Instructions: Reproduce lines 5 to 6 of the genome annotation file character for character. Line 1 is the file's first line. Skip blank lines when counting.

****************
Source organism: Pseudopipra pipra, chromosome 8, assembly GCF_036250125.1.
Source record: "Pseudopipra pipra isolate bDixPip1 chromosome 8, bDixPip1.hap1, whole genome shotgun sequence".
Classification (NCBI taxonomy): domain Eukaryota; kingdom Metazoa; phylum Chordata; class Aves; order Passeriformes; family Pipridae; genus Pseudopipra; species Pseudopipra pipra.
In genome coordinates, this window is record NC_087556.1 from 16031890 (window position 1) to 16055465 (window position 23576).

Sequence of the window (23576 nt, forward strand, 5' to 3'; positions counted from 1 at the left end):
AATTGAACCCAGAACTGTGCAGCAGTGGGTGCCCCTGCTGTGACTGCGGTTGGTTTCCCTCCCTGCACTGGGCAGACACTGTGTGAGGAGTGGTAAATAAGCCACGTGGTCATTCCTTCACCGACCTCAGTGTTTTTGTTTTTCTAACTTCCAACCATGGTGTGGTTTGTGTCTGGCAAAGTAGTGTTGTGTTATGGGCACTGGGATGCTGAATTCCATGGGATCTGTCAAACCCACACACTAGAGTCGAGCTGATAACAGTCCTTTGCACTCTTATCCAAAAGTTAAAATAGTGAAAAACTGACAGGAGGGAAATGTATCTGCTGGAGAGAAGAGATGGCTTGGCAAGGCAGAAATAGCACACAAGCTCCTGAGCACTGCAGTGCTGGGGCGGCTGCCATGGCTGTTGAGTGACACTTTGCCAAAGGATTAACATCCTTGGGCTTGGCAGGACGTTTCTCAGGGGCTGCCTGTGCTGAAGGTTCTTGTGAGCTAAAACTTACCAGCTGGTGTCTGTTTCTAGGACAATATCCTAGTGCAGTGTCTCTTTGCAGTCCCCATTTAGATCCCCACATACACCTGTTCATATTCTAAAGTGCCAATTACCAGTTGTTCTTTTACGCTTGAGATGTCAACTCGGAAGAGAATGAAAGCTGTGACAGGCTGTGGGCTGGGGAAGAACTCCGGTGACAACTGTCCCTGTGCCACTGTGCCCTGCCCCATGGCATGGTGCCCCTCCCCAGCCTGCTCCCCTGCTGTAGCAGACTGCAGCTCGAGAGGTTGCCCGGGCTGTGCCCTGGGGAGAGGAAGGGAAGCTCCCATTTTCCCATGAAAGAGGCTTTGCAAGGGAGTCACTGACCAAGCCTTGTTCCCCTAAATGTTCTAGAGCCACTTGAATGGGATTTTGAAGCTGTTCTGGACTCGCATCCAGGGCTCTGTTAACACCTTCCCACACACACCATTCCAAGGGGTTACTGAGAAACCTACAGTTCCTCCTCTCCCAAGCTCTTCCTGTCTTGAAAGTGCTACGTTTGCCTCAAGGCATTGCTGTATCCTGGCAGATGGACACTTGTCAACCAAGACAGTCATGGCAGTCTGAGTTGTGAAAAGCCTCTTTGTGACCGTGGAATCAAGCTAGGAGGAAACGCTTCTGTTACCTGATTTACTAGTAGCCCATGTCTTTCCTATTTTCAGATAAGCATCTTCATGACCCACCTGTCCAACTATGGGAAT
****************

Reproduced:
Sequence of the window (23576 nt, forward strand, 5' to 3'; positions counted from 1 at the left end):
AATTGAACCCAGAACTGTGCAGCAGTGGGTGCCCCTGCTGTGACTGCGGTTGGTTTCCCTCCCTGCACTGGGCAGACACTGTGTGAGGAGTGGTAAATAAGCCACGTGGTCATTCCTTCACCGACCTCAGTGTTTTTGTTTTTCTAACTTCCAACCATGGTGTGGTTTGTGTCTGGCAAAGTAGTGTTGTGTTATGGGCACTGGGATGCTGAATTCCATGGGATCTGTCAAACCCACACACTAGAGTCGAGCTGATAACAGTCCTTTGCACTCTTATCCAAAAGTTAAAATAGTGAAAAACTGACAGGAGGGAAATGTATCTGCTGGAGAGAAGAGATGGCTTGGCAAGGCAGAAATAGCACACAAGCTCCTGAGCACTGCAGTGCTGGGGCGGCTGCCATGGCTGTTGAGTGACACTTTGCCAAAGGATTAACATCCTTGGGCTTGGCAGGACGTTTCTCAGGGGCTGCCTGTGCTGAAGGTTCTTGTGAGCTAAAACTTACCAGCTGGTGTCTGTTTCTAGGACAATATCCTAGTGCAGTGTCTCTTTGCAGTCCCCATTTAGATCCCCACATACACCTGTTCATATTCTAAAGTGCCAATTACCAGTTGTTCTTTTACGCTTGAGATGTCAACTCGGAAGAGAATGAAAGCTGTGACAGGCTGTGGGCTGGGGAAGAACTCCGGTGACAACTGTCCCTGTGCCACTGTGCCCTGCCCCATGGCATGGTGCCCCTCCCCAGCCTGCTCCCCTGCTGTAGCAGACTGCAGCTCGAGAGGTTGCCCGGGCTGTGCCCTGGGGAGAGGAAGGGAAGCTCCCATTTTCCCATGAAAGAGGCTTTGCAAGGGAGTCACTGACCAAGCCTTGTTCCCCTAAATGTTCTAGAGCCACTTGAATGGGATTTTGAAGCTGTTCTGGACTCGCATCCAGGGCTCTGTTAACACCTTCCCACACACACCATTCCAAGGGGTTACTGAGAAACCTACAGTTCCTCCTCTCCCAAGCTCTTCCTGTCTTGAAAGTGCTACGTTTGCCTCAAGGCATTGCTGTATCCTGGCAGATGGACACTTGTCAACCAAGACAGTCATGGCAGTCTGAGTTGTGAAAAGCCTCTTTGTGACCGTGGAATCAAGCTAGGAGGAAACGCTTCTGTTACCTGATTTACTAGTAGCCCATGTCTTTCCTATTTTCAGATAAGCATCTTCATGACCCACCTGTCCAACTATGGGAAT